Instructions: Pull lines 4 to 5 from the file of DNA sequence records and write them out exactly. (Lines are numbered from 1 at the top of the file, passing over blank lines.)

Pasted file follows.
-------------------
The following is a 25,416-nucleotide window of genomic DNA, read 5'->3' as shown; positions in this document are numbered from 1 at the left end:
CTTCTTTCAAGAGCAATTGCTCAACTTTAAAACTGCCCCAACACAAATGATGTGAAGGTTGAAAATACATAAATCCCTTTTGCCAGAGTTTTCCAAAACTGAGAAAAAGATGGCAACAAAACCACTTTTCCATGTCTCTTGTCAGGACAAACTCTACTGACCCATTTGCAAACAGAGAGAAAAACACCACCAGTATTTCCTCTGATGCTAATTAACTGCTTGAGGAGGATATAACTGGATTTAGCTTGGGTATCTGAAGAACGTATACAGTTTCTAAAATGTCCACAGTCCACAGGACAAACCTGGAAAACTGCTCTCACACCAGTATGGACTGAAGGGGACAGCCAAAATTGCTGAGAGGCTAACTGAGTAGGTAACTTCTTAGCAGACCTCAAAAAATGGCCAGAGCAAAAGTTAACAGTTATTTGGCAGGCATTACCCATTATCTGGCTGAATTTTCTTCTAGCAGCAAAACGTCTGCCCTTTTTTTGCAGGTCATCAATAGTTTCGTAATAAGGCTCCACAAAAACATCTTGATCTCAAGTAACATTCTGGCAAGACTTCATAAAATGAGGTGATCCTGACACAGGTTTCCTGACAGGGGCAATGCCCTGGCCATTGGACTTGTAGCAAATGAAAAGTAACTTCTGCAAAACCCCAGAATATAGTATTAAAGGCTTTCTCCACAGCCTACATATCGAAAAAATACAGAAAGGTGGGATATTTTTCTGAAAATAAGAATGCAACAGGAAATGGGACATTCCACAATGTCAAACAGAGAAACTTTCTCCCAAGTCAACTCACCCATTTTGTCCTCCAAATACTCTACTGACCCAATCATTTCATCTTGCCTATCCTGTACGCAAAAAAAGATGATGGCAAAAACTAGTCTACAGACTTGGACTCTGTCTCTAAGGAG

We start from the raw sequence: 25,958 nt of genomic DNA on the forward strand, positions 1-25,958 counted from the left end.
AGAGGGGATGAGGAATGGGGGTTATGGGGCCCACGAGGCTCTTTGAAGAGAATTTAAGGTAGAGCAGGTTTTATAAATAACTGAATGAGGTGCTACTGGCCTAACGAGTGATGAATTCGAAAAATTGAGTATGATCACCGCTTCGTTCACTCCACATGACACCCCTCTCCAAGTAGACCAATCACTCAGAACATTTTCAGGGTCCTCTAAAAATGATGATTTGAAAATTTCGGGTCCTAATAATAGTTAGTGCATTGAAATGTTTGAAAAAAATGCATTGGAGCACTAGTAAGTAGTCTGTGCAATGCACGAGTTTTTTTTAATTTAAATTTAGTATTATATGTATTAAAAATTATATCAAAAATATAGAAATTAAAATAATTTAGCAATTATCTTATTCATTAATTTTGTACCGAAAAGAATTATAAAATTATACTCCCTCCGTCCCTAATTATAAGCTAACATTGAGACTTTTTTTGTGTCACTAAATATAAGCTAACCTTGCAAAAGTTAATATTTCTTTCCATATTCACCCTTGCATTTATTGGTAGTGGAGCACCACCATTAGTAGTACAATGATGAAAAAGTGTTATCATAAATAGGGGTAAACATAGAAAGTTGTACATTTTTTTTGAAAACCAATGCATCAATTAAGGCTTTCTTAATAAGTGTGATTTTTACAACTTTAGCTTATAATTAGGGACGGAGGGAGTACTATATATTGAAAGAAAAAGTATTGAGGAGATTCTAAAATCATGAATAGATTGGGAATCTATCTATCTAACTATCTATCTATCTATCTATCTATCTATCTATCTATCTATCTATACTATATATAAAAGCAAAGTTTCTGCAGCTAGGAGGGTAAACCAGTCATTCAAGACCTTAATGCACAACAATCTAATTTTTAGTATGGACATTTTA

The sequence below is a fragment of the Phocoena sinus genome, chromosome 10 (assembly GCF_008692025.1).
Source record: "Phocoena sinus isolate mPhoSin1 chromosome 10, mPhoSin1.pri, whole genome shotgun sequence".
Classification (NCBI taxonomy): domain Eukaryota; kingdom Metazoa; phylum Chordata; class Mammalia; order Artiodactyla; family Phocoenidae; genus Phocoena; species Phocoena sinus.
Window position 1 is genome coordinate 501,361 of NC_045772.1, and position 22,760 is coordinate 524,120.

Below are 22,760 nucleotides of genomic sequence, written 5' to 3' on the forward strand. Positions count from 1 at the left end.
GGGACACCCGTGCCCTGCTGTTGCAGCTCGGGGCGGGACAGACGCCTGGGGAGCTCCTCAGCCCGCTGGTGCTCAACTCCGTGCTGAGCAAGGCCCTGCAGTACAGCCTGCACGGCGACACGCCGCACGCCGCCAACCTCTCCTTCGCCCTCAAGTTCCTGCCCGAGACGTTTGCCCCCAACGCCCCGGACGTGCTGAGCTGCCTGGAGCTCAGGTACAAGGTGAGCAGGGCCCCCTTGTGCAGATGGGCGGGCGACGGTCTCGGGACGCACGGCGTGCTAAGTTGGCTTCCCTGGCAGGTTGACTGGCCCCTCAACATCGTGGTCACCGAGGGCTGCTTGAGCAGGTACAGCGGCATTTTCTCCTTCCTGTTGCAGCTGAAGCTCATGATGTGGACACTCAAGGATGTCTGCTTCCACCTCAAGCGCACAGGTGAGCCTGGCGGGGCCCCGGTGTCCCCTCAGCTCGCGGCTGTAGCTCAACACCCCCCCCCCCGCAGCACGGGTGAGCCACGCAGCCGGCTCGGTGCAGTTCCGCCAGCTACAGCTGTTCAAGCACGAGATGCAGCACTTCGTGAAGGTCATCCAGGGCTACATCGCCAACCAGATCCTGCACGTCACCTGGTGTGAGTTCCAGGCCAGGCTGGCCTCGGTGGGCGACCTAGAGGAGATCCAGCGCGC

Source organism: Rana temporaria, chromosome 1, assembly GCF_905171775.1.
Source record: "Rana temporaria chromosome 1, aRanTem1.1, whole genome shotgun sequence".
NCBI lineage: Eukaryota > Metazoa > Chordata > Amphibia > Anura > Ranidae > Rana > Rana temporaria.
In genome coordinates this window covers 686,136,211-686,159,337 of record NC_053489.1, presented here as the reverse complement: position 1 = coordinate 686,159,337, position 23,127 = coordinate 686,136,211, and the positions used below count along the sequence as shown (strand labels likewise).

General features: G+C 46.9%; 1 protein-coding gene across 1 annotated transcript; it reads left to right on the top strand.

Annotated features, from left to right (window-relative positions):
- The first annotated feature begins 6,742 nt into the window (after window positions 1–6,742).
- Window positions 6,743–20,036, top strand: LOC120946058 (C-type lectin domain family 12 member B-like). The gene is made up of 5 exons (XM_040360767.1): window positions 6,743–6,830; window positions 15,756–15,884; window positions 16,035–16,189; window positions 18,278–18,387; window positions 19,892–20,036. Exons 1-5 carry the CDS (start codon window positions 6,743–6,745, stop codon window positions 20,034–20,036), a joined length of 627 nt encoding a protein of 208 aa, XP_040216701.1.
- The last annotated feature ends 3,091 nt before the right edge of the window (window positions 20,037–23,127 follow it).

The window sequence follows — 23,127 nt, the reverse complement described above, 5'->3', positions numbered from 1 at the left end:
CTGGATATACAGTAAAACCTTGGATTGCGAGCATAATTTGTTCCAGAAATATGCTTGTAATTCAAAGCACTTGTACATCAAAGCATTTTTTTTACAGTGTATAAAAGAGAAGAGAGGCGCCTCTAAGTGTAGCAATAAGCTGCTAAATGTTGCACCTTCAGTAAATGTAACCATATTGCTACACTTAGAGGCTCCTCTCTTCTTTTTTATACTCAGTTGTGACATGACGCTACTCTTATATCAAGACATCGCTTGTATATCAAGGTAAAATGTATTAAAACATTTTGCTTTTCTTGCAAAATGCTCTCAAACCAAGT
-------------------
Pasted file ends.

AGAGGGGATGAGGAATGGGGGTTATGGGGCCCACGAGGCTCTTTGAAGAGAATTTAAGGTAGAGCAGGTTTTATAAATAACTGAATGAGGTGCTACTGGCCTAACGAGTGATGAATTCGAAAAATTGAGTATGATCACCGCTTCGTTCACTCCACATGACACCCCTCTCCAAGTAGACCAATCACTCAGAACATTTTCAGGGTCCTCTAAAAATGATGATTTGAAAATTTCGGGTCCTAATAATAGTTAGTGCATTGAAATGTTTGAAAAAAATGCATTGGAGCACTAGTAAGTAGTCTGTGCAATGCACGAGTTTTTTTTAATTTAAATTTAGTATTATATGTATTAAAAATTATATCAAAAATATAGAAATTAAAATAATTTAGCAATTATCTTATTCATTAATTTTGTACCGAAAAGAATTATAAAATTATACTCCCTCCGTCCCTAATTATAAGCTAACATTGAGACTTTTTTTGTGTCACTAAATATAAGCTAACCTTGCAAAAGTTAATATTTCTTTCCATATTCACCCTTGCATTTATTGGTAGTGGAGCACCACCATTAGTAGTACAATGATGAAAAAGTGTTATCATAAATAGGGGTAAACATAGAAAGTTGTACATTTTTTTTGAAAACCAATGCATCAATTAAGGCTTTCTTAATAAGTGTGATTTTTACAACTTTAGCTTATAATTAGGGACGGAGGGAGTACTATATATTGAAAGAAAAAGTATTGAGGAGATTCTAAAATCATGAATAGATTGGGAATCTATCTATCTAACTATCTATCTATCTATCTATCTATCTATCTATCTATCTATCTATACTATATATAAAAGCAAAGTTTCTGCAGCTAGGAGGGTAAACCAGTCATTCAAGACCTTAATGCACAACAATCTAATTTTTAGTATGGACATTTTA

The sequence below is a fragment of the Phocoena sinus genome, chromosome 10 (assembly GCF_008692025.1).